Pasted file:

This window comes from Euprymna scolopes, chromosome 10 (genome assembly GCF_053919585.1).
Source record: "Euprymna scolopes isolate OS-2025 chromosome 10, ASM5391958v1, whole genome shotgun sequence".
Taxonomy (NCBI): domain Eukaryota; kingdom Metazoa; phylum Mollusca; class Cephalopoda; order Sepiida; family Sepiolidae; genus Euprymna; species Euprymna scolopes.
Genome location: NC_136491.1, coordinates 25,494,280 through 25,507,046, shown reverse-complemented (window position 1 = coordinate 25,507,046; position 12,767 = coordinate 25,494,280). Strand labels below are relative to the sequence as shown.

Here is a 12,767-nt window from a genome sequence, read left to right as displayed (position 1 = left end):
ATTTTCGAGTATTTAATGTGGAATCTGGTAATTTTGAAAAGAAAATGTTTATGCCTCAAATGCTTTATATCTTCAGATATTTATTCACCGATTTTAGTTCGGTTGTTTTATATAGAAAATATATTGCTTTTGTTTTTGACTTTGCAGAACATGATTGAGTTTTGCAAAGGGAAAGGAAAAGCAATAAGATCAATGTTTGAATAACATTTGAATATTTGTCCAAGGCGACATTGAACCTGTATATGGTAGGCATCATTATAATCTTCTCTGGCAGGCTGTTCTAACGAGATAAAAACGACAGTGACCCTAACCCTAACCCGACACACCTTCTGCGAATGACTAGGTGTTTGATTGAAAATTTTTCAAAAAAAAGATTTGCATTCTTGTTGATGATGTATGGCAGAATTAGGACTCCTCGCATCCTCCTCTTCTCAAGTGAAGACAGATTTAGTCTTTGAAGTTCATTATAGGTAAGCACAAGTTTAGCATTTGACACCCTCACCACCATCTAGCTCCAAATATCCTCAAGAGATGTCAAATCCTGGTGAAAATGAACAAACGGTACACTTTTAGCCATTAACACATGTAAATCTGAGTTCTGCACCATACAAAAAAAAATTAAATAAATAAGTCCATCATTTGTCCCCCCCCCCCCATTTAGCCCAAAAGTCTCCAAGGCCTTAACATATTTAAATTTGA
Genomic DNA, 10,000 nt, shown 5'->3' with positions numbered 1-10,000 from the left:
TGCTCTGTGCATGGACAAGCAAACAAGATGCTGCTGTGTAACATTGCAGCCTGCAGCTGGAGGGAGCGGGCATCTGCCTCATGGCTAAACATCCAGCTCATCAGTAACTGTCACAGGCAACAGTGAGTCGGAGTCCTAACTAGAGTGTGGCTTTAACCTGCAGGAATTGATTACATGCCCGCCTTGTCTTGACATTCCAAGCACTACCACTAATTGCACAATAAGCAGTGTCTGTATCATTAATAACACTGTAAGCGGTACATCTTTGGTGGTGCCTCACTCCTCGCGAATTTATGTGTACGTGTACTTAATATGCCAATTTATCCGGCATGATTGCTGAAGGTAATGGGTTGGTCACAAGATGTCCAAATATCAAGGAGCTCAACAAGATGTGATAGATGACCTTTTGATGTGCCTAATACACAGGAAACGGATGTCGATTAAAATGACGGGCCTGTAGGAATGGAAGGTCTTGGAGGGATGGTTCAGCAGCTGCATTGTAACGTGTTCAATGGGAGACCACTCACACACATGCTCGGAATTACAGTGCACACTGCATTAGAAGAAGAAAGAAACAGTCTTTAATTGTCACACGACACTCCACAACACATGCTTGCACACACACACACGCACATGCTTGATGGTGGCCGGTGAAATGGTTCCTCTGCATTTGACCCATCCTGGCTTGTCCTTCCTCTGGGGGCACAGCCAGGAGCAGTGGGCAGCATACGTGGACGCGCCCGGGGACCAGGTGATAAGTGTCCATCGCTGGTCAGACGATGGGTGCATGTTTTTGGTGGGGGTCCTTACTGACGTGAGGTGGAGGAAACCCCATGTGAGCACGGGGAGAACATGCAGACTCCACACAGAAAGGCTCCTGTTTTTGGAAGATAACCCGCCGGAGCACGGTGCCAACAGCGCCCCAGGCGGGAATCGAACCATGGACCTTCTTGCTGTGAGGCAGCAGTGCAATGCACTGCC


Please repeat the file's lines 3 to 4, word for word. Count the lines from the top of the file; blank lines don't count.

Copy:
Taxonomy (NCBI): domain Eukaryota; kingdom Metazoa; phylum Mollusca; class Cephalopoda; order Sepiida; family Sepiolidae; genus Euprymna; species Euprymna scolopes.
Genome location: NC_136491.1, coordinates 25,494,280 through 25,507,046, shown reverse-complemented (window position 1 = coordinate 25,507,046; position 12,767 = coordinate 25,494,280). Strand labels below are relative to the sequence as shown.